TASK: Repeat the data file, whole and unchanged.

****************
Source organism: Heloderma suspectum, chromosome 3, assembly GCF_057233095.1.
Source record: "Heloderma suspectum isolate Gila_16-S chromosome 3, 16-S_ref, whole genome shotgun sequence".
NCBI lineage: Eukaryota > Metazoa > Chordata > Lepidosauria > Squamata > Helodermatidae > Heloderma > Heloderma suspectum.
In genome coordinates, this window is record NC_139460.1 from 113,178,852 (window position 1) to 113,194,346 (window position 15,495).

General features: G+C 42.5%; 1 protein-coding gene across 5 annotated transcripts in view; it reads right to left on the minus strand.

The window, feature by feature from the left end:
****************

Source organism: Heloderma suspectum, chromosome 3, assembly GCF_057233095.1.
Source record: "Heloderma suspectum isolate Gila_16-S chromosome 3, 16-S_ref, whole genome shotgun sequence".
NCBI lineage: Eukaryota > Metazoa > Chordata > Lepidosauria > Squamata > Helodermatidae > Heloderma > Heloderma suspectum.
In genome coordinates, this window is record NC_139460.1 from 113,178,852 (window position 1) to 113,194,346 (window position 15,495).

General features: G+C 42.5%; 1 protein-coding gene across 5 annotated transcripts in view; it reads right to left on the minus strand.

The window, feature by feature from the left end: